In automation and maintenance engineering fields, reliability, availability, and recovery concepts are used to best define safety and plant operation functions.
Reliability measures the "ability" of devices or production systems to function. This measure is a numerical value defined in terms of probability, expressed on a scale between 0 and 1. Reliability analysis is particularly useful in facilities that use hazardous substances or those subject to "major accident hazards”. Even in facilities that are not subject to major accident hazards, a reliability analysis can have beneficial safety effects, for example, to ensure the safety of personnel performing critical operations or to assess the reliability of standard and emergency operating procedures. From reliability definition follows that maintenance operations are performed at time intervals that do not coincide with mission time. In fact, maintenance may make the system unavailable for the time required to repair it. The availability function is also defined when systems or components are repairable.
The main availability parameter is MTTR (Mean Time to Repair) which expresses the expected time to achieve restoration. One parameter that depends on the previous one is MTBF (Mean Time Between Failure) and is obviously applicable only to repairable components. MRT (Mean Repair Time) is linked to these indicators, and it shows the expected overall repair time. In this case, "repair time" means the time strictly necessary to perform the maintenance work, without all those "work preparation" activities such as the time required for calling, picking up spare parts, tool or equipment searches, and fault diagnosis. MRT and MTTR can also be seen as complementary index that can provide more complete information when used in pairs. The difference between the two times allows the separation of intrinsic factors (especially maintenance) from operational factors (especially responsiveness, diagnostics, flexibility). MRT is an indispensable indicator for defining the technical specifications of a product at the design stage in synergy between maintenance and design.
MTTR and MRT in the functional safety world
Let us take a step back and bring these concepts of reliability into the world of functional safety. Before SIL was defined in 1997, with edition 1.0 of IEC 61508, safety systems and functions were expressed through qualitative measures also called AK (Anforderungklas) or RC (Requirement Class). In addition to AK/RC requirements, availability in percentage terms was also used. The MTTR index represented the time required to repair a fault. Prior to IEC 61508 edition 2.0, the MTTR was typically estimated at eight hours or multiples of eight up to ninety-six hours, which was generally the necessary and sufficient time to repair, regardless of the production cycle and the availability of spare parts and labor.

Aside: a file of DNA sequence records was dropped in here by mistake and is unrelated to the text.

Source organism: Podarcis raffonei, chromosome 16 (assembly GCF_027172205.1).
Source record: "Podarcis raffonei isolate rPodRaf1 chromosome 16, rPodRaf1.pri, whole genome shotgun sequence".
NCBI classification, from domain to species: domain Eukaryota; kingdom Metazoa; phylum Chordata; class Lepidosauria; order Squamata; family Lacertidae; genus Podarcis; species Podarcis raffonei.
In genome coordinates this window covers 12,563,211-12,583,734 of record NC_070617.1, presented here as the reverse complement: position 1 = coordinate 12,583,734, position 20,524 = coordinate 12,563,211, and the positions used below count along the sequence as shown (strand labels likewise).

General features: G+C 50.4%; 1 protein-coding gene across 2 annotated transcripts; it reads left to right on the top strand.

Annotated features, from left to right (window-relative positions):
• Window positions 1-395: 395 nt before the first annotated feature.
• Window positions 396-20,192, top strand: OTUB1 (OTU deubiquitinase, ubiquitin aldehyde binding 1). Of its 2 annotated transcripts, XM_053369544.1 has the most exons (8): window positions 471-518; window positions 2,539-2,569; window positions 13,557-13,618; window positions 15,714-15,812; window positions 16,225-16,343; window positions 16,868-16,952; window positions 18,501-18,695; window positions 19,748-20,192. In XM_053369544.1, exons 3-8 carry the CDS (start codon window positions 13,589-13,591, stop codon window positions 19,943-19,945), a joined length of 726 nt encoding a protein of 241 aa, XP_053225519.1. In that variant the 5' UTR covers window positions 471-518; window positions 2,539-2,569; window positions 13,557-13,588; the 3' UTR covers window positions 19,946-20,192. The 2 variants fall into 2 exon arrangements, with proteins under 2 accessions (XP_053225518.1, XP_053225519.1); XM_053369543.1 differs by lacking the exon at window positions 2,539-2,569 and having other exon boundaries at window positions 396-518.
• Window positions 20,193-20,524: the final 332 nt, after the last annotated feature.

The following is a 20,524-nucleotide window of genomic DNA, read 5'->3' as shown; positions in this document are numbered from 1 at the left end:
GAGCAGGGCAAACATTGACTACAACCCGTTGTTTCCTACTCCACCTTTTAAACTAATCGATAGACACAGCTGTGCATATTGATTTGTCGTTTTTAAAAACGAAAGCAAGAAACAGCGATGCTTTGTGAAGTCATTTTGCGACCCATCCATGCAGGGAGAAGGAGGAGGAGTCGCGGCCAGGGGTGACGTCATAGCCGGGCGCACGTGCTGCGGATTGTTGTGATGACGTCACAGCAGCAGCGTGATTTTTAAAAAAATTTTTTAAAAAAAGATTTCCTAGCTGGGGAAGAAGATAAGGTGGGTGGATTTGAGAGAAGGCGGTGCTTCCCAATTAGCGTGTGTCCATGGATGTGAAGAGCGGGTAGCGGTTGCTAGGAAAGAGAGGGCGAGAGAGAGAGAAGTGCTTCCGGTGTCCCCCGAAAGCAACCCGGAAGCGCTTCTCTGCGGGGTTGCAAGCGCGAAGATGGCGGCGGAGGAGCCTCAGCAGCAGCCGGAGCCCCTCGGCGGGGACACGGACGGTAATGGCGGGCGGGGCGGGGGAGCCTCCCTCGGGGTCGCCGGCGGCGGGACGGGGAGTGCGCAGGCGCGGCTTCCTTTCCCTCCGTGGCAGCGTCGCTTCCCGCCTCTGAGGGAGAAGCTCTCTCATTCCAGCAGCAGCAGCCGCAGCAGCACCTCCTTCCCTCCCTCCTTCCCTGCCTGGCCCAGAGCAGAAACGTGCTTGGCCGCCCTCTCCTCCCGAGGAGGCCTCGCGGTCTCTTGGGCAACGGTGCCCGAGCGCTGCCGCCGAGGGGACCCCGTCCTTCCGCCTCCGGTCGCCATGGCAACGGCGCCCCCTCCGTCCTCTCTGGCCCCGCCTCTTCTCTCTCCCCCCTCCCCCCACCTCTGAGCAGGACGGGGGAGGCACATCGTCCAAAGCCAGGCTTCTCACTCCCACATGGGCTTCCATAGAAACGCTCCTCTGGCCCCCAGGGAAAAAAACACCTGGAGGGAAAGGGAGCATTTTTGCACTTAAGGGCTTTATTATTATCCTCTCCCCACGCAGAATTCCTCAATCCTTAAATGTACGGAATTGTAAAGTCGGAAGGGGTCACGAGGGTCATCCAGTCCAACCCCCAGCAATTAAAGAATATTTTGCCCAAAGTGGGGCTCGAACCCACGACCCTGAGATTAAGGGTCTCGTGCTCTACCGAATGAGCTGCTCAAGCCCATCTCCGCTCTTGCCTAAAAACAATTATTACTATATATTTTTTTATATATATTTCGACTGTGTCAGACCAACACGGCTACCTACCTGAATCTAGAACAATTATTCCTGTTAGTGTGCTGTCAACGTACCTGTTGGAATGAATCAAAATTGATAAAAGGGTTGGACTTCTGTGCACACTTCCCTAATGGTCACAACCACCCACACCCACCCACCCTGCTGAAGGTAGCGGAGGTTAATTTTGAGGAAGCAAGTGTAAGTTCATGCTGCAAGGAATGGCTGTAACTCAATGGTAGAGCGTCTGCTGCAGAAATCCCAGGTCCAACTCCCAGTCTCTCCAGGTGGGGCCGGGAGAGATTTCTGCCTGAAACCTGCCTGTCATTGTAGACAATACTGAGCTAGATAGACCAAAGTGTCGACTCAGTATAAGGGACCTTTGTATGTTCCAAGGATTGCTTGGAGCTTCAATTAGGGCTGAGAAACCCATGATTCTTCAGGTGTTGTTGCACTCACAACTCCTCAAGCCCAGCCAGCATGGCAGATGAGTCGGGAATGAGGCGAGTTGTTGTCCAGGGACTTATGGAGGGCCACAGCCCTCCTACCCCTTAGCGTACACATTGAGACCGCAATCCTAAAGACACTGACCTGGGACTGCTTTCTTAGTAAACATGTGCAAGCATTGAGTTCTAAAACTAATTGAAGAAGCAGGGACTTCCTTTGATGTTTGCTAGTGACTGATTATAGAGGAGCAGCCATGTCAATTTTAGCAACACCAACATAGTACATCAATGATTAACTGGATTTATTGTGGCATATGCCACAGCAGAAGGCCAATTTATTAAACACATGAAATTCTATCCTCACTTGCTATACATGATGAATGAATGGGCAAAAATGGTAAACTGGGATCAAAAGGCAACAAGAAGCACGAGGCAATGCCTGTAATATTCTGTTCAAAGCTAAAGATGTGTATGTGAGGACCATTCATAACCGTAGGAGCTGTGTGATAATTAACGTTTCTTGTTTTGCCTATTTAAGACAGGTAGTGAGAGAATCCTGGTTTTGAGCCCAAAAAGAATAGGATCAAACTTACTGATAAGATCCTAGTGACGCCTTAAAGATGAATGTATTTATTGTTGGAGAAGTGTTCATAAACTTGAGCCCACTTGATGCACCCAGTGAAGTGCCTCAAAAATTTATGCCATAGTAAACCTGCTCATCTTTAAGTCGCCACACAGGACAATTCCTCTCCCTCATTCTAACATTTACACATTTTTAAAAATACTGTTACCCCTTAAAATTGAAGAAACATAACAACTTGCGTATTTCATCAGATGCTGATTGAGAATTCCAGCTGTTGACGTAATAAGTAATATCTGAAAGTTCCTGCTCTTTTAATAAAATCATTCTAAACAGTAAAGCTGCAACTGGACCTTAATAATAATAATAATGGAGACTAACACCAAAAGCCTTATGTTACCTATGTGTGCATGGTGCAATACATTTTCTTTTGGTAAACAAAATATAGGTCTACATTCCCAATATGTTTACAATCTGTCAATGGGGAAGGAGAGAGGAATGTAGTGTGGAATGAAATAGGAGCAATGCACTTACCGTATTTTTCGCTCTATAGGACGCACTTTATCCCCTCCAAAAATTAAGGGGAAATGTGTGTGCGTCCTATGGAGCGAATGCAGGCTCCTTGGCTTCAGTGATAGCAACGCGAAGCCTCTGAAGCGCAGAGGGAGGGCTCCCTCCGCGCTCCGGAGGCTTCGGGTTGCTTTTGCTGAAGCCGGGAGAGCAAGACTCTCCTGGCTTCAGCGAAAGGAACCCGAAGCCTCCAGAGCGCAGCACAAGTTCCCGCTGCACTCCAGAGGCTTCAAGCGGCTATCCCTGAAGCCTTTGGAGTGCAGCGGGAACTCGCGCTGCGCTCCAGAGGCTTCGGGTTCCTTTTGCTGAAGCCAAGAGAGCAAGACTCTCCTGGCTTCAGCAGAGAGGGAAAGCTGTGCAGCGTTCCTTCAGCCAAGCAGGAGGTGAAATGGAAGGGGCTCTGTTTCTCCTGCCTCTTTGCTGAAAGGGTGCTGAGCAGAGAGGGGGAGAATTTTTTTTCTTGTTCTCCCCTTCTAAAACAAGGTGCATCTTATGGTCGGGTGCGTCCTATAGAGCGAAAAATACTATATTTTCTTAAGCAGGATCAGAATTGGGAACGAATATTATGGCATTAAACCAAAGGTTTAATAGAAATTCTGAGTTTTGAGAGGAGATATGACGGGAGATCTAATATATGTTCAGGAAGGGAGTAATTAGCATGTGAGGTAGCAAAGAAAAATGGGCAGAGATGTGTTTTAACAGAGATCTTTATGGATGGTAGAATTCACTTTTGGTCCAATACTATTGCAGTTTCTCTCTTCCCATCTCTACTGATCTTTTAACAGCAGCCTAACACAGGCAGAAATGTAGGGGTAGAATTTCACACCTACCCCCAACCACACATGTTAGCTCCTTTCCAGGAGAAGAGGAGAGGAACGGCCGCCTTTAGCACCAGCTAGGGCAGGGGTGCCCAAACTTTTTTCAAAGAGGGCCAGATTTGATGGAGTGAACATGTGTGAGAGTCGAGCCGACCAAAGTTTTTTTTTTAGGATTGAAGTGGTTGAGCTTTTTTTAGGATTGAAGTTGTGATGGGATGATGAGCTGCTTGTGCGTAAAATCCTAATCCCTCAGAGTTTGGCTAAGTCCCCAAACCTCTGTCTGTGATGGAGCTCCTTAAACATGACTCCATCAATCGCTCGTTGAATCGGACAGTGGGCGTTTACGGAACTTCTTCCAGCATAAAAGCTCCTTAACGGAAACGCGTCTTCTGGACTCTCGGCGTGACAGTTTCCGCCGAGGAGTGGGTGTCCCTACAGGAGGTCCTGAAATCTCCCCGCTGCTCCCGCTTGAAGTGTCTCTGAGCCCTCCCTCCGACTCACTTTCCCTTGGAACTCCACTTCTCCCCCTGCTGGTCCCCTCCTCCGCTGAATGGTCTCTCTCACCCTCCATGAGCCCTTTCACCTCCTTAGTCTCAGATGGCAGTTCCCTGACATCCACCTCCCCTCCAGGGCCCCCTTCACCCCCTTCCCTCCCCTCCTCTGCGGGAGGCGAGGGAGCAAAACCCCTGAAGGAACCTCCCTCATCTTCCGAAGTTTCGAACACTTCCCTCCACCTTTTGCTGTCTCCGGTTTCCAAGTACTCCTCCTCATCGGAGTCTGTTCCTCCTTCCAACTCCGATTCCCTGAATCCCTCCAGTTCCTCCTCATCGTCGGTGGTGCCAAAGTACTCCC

Definitions change with the introduction of the 2.0 editions of IEC 61508 (2010) and IEC 61511 (2016-2017). MTTR (Mean Time to Restoration) definition coincides with expected time to achieve restoration and is the sum of four addends: time to detect the failure, time spent before starting the repair, effective time to repair, and time before the component is put back into operation. The definition of MRT (Mean Repair Time) is then introduced as expected overall repair time.
To analyze faults, IEC 51511 requires documenting the failure behavior by quantifying all random failures. The calculated failure measure (PFDavg/PFH) for each instrumented safety function (SIF) shall be equal to, or better than, the target failure measure (RRF, Risk Reduction Factor) relative to the SIL, as specified in the Safety Requirement Specification (SRS). Therefore, information such as failure rate data of the subsystem, common causes of failures in the case of redundancy, proof test interval, useful lifetime of the device functionality, and of course the reliability and availability parameters MTTR, MTNF, MRT, MPRT (Maximum Permitted Repair Time) are needed. To acquire numerical data from this information, both IEC 61508 and IEC 61511 provide simplified formulas that can be implemented using specific software or spreadsheets.
On operational side, the proof test interval recommended by the manufacturer and defined in the safety manual must be considered. Furthermore, there is the estimated performance of the safety circuit to maintain a certain SIL performance (RRF). This interval is unfortunately often driven by production demands, which can amount to several years. If the interval between scheduled process downtimes is greater than the test interval, in-line test facilities integrated into the SIS design are required. The IEC TR 61511- 4 standard chapter specifies that SIS devices that are not able to be tested as often as required by the design, due to production availability requirements, are not fit for purpose. An existing system that cannot be tested to achieve the design SIL needs redesign.
Depending on the architecture used, MRT is the time to repair an "unavailable" safety function and turn it into "available." MRT affects the time when the safety function does not comply with the requirements or does not provide the estimated risk reduction. Since in many cases spare parts for safety functions are not available, the estimated MRT is totally dependent on the lead time of the failed component. Therefore, the IEC 61511 standard recommends storing identified and available spare parts to minimize the MRT.